Is living in African cities expensive?

According to a recent policy paper published by the World Bank, “the price levels of goods and services consumed by households are up to 31 percent higher in Sub-Saharan Africa than in other low-and middle-income countries, relative to their income level” (p:1). Another study published in 2015 had found that this percentage was between 11 to 18%.

If the relation between price levels and GDP per capita is well known for richer countries, very few studies have actually focused on this relation in African countries. Further, little is known about this relationship at the city level.

With the aim of answering these two questions, the World Bank paper attempts to analyse what some other authors have called the “Africa effect” (Gelb and Diofasi, 2015), namely the disproportionately higher price level relatively to the income levels in Africa, in comparison to other lower income countries.

Higher cost of living is a crucial issue as it can affect households welfare but also the “economic functions of African cities” (p:3). Understanding this phenomenon is however constrained by a lack of available data. The authors thus used ICP 2011 data that they readjusted from national to urban levels. “The ICP is a global statistical program designed to collect comparable price data and provide estimates of purchasing power parities (PPPs)” (p:4). The authors then reproduced a similar test using data from the EIU’s World Cost of living survey.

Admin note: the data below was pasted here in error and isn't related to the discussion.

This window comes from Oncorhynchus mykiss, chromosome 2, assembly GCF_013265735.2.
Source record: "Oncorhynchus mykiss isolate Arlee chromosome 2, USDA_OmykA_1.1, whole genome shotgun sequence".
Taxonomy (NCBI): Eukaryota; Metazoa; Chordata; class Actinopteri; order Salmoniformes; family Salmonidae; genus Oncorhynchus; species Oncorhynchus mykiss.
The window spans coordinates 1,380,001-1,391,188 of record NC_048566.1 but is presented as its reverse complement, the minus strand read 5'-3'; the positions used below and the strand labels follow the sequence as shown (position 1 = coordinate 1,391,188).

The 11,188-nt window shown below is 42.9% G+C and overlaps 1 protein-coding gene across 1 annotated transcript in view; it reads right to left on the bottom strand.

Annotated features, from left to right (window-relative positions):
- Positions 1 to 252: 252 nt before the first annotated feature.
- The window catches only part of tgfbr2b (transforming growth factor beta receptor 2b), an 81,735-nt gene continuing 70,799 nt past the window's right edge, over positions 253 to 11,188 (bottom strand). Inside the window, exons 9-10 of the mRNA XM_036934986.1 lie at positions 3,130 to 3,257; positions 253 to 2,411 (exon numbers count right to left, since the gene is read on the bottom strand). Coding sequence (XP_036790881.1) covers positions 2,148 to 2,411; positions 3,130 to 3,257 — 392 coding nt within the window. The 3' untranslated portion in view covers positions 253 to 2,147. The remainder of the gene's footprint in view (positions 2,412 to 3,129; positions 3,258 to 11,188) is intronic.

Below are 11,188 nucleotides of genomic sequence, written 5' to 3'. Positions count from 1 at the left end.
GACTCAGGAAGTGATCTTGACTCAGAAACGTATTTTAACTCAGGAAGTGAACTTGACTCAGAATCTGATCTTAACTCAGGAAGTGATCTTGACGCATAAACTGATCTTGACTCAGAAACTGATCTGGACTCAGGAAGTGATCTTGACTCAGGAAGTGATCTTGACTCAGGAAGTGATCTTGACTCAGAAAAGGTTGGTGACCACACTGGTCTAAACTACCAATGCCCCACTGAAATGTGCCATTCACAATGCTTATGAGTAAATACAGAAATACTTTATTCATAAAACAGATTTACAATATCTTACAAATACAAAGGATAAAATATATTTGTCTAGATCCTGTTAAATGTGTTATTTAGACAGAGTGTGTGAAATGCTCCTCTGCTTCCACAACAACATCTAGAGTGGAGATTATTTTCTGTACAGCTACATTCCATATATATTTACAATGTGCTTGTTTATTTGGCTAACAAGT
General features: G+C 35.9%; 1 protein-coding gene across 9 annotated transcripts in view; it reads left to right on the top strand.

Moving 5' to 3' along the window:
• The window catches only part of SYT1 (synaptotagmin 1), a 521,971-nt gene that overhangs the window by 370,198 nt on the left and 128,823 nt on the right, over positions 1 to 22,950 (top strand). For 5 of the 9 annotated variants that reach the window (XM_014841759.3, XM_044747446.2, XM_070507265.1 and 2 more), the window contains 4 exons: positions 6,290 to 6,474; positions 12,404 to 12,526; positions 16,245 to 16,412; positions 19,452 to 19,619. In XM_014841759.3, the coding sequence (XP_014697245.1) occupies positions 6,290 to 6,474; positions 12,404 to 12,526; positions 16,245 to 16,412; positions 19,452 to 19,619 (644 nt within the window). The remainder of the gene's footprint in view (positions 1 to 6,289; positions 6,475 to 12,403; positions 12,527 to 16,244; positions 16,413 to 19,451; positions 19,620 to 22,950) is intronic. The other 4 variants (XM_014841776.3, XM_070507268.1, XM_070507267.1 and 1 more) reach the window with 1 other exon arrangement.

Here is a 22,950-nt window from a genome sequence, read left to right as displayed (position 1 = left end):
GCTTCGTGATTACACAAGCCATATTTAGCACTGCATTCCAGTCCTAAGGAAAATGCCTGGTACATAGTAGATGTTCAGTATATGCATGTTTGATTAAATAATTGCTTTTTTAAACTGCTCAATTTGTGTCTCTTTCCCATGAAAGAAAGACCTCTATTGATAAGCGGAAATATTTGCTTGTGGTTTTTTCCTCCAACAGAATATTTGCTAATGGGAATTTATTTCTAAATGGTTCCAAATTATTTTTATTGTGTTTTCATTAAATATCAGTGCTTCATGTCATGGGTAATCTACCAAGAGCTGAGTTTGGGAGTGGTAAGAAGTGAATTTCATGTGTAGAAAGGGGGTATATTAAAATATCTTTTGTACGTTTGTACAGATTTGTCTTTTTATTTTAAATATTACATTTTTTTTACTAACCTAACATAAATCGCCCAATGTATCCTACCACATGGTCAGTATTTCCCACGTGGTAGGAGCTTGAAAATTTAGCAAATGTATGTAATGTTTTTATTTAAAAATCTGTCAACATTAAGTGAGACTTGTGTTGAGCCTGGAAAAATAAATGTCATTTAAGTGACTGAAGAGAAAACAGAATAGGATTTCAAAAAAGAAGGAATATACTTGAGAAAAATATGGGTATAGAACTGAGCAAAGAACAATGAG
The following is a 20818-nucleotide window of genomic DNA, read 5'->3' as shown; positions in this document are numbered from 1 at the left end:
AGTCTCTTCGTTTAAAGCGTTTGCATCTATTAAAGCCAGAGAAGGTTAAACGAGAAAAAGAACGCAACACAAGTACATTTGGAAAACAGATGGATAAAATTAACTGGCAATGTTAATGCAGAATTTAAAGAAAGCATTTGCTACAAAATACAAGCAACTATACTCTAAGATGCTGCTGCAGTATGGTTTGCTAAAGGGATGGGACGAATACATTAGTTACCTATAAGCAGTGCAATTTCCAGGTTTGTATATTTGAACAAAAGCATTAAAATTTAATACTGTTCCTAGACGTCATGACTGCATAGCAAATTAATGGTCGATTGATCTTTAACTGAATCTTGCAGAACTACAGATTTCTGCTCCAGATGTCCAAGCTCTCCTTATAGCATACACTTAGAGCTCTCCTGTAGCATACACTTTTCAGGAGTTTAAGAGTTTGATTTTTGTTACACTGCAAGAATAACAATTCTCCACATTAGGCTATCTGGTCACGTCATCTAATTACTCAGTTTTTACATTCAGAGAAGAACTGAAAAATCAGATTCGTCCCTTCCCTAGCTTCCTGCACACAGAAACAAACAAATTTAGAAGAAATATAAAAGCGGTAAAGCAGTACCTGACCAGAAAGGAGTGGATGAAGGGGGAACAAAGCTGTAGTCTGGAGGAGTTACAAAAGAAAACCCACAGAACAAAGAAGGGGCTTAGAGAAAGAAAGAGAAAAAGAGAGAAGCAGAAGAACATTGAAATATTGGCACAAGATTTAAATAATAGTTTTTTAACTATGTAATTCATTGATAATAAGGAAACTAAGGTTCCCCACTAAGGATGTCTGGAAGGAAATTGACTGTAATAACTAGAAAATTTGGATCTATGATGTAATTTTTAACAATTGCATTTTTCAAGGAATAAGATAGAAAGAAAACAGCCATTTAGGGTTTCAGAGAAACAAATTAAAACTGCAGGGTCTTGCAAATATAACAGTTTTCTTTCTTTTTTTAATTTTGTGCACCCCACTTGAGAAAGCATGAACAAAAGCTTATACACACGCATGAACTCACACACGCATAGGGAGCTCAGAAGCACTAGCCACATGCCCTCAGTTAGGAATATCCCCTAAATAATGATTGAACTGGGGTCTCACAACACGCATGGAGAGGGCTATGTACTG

It eventually took them to the same conclusion: the price level of household consumption in Sub-Saharan Africa is up to 31% higher than in comparable countries, especially food and non-alcoholic beverages, which are 35% more expensive.

Then why are African cities are so expensive? The authors only formulate one hypothesis in this regard: urban forms might contribute to the relatively high costs of living in urban Africa.

The omission of the second-hand market, and other types of data from the informal economy, is a clear impediment to the analysis, as it uses prices for new products as a main variable.  As Gelb and Diofasi put it in another article on the issue: “this could imply that African economies are more competitive than suggested by the ICP’s price level data” (p:16). And that African cities are perhaps not as expensive as these studies suggest.

Article available in open access.

Image: Map of relative expensiveness of household consumption in Sub-Saharan Africa.
Countries in red have higher residual values (i.e., are relatively expensive); countries in blue have lower residual values (i.e., are relatively less expensive). Source: World bank


Publication Type Working Policy paper
Publisher World Bank
Year 2016
Author(s) Shohei Nakamura Rawaa Harati Somik V. Lall Yuri M. Dikhanov Nada Hamadeh William Vigil Oliver Marko Olavi Rissanen Mizuki Yamanaka
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